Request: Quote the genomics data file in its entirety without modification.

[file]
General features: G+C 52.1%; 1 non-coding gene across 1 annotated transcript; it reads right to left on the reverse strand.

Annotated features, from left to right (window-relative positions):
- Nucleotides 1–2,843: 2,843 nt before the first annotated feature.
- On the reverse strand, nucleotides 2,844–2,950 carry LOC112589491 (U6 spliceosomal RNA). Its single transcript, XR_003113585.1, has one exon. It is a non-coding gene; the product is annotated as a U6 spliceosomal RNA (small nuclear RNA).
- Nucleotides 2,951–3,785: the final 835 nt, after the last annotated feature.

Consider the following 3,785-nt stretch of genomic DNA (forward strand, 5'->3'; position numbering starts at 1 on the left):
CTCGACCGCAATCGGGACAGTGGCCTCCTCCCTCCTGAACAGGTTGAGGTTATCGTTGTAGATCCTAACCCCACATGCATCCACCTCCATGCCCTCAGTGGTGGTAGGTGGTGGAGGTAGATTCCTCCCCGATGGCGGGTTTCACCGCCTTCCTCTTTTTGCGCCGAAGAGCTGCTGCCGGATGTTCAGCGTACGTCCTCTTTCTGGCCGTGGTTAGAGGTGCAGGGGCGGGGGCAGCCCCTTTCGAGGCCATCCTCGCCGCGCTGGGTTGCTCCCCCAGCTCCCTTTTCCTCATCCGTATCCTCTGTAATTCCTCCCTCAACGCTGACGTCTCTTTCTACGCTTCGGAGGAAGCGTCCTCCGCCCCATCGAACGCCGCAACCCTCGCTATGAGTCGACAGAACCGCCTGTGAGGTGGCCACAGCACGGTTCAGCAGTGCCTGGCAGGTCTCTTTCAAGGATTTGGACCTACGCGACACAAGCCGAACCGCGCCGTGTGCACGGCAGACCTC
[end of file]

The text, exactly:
General features: G+C 52.1%; 1 non-coding gene across 1 annotated transcript; it reads right to left on the reverse strand.

Annotated features, from left to right (window-relative positions):
- Nucleotides 1–2,843: 2,843 nt before the first annotated feature.
- On the reverse strand, nucleotides 2,844–2,950 carry LOC112589491 (U6 spliceosomal RNA). Its single transcript, XR_003113585.1, has one exon. It is a non-coding gene; the product is annotated as a U6 spliceosomal RNA (small nuclear RNA).
- Nucleotides 2,951–3,785: the final 835 nt, after the last annotated feature.

Consider the following 3,785-nt stretch of genomic DNA (forward strand, 5'->3'; position numbering starts at 1 on the left):
CTCGACCGCAATCGGGACAGTGGCCTCCTCCCTCCTGAACAGGTTGAGGTTATCGTTGTAGATCCTAACCCCACATGCATCCACCTCCATGCCCTCAGTGGTGGTAGGTGGTGGAGGTAGATTCCTCCCCGATGGCGGGTTTCACCGCCTTCCTCTTTTTGCGCCGAAGAGCTGCTGCCGGATGTTCAGCGTACGTCCTCTTTCTGGCCGTGGTTAGAGGTGCAGGGGCGGGGGCAGCCCCTTTCGAGGCCATCCTCGCCGCGCTGGGTTGCTCCCCCAGCTCCCTTTTCCTCATCCGTATCCTCTGTAATTCCTCCCTCAACGCTGACGTCTCTTTCTACGCTTCGGAGGAAGCGTCCTCCGCCCCATCGAACGCCGCAACCCTCGCTATGAGTCGACAGAACCGCCTGTGAGGTGGCCACAGCACGGTTCAGCAGTGCCTGGCAGGTCTCTTTCAAGGATTTGGACCTACGCGACACAAGCCGAACCGCGCCGTGTGCACGGCAGACCTC